By Tom Hollenhorst, EPA Office of Research and Development, Toxicology and Ecology Division
This is part of the Smart Project Series—stories published by Smart Great Lakes Initiative (SGLi) partners that explore current or future projects that sum up what it means to be “smart,” as established in the Common Strategy for Smart Great Lakes.
The Common Strategy is the key document of the SGLi and will be available for public comment Aug. 23-Sept. 24. Learn more and review the document.
Who is monitoring what in your part of the Great Lakes in 2021, 2022 and beyond?
Each year scientists from various agencies, tribal governments, and institutions involved with different areas of interest within the Great Lakes informally share information about planned monitoring and sampling. This could be part of each lake’s Cooperative Science Monitoring Initiative (CSMI), monitoring in Areas of Concern (AOCs), coastal areas and other assessment areas (e.g. National Coastal Condition Assessment, state water quality reporting, etc.).
This information sharing effort occurs in many forms across the Great Lakes. It occurs informally among colleagues at conferences and via planning meetings among field crews and principle investigators, more formally among funding agencies, but often with little coordination across agencies, tribal governments, and institutions. The Smart Great Lakes Initiative could help with this coordination, providing a data platform for sharing planning information.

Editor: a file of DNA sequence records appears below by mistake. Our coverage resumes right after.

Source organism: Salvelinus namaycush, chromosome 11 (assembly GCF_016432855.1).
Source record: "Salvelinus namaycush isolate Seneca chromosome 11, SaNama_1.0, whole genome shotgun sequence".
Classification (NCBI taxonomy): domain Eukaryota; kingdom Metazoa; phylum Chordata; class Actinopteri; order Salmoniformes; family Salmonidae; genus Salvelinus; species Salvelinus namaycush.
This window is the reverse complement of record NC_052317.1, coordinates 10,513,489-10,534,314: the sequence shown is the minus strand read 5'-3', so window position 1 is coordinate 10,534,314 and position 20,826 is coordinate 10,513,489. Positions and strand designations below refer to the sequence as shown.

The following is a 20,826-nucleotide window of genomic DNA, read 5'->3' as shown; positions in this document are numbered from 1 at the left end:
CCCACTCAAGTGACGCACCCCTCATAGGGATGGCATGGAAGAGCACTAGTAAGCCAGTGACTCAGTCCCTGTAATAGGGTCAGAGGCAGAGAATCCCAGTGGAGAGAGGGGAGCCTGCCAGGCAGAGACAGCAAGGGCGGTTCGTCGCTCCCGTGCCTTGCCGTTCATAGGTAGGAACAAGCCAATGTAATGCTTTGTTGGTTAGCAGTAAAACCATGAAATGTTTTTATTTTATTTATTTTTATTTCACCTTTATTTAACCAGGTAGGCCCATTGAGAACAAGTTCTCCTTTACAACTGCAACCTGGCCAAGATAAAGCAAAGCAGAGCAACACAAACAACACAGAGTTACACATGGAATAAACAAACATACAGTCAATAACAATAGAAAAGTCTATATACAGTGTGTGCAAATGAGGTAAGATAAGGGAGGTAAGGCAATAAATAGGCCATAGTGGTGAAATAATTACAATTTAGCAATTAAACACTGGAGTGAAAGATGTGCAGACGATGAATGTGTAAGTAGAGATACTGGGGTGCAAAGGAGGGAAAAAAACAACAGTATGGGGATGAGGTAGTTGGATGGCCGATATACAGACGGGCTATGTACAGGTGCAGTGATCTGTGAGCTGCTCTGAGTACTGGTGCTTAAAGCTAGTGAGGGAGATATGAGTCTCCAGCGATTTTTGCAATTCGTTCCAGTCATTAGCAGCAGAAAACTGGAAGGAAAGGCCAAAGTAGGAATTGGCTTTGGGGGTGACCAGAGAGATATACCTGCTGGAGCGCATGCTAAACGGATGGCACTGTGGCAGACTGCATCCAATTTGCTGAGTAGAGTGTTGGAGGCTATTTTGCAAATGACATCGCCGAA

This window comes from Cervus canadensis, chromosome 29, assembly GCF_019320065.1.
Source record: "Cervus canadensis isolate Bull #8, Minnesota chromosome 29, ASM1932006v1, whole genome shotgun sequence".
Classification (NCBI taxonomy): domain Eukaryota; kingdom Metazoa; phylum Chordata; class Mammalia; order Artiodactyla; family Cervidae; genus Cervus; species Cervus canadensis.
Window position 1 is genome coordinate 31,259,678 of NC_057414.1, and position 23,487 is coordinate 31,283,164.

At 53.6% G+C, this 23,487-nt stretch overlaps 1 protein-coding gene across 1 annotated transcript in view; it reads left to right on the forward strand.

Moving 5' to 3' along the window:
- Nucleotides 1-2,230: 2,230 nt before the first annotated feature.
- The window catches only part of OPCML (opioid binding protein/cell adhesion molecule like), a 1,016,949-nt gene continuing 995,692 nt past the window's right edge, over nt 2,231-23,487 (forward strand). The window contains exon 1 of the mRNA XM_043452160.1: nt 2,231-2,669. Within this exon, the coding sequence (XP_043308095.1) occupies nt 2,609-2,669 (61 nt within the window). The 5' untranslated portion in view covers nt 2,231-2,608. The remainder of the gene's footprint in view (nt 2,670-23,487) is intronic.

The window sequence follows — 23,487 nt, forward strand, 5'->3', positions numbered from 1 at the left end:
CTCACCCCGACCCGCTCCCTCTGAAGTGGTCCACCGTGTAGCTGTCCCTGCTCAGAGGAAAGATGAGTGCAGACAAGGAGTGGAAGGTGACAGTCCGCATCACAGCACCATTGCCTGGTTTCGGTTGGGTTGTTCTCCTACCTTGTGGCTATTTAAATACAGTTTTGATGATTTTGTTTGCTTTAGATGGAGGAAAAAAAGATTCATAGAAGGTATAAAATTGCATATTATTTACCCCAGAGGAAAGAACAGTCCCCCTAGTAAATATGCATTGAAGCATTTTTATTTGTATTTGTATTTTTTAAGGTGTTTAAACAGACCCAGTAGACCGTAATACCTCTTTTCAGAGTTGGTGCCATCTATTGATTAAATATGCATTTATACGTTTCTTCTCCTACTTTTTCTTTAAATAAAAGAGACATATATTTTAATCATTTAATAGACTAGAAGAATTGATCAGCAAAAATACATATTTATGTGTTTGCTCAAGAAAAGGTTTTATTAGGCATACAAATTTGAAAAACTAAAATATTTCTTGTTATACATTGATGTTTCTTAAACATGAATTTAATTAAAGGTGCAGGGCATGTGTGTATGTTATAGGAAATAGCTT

The Smart Great Lakes Initiative could help facilitate and leverage this informal information sharing using smart technologies to capture and archive the information and then share it back out again via interactive maps and databases. For identified specific geographies (Whole Lakes, connecting channels, AOC’s, etc.), we would ask via an online form and other surveys, questions like these:
- If you can think of someone that should be on this list, please add them here ___.
- Who’s doing the work (e.g., program and people)?
- What will you be doing (e.g., parameters collected)?
- What equipment will you be using (e.g., ships, boats, canoes, samplers, etc.)?
- Where are your sampling locations (e.g., descriptions or coordinates)?
- When will you be doing the work (e.g., target period and include frequency if more than once)?
- Why are you doing this sampling (e.g., sampling/project goals/objectives, regulatory requirements, etc.)?
- Where does your data get stored?
This information will then be served back to the participating entities for their planning and collaboration efforts. Success will be marked by awareness of other projects overlapping by location/time/data set, developing an audience for a data set, or spurring on collaborations around specific sites or research/management questions.
The Science in the Great Lakes Mapper (SiGL) documents monitoring data the various agencies are collecting and is one example of how this shared info could be mapped and shared. The system is set up to allow relatively easy entry of metadata describing monitoring efforts. If the agencies were willing to enter metadata corresponding to their efforts, it would provide a tool that could be used to identify gaps in current monitoring efforts and show how efforts could be coordinated across agencies.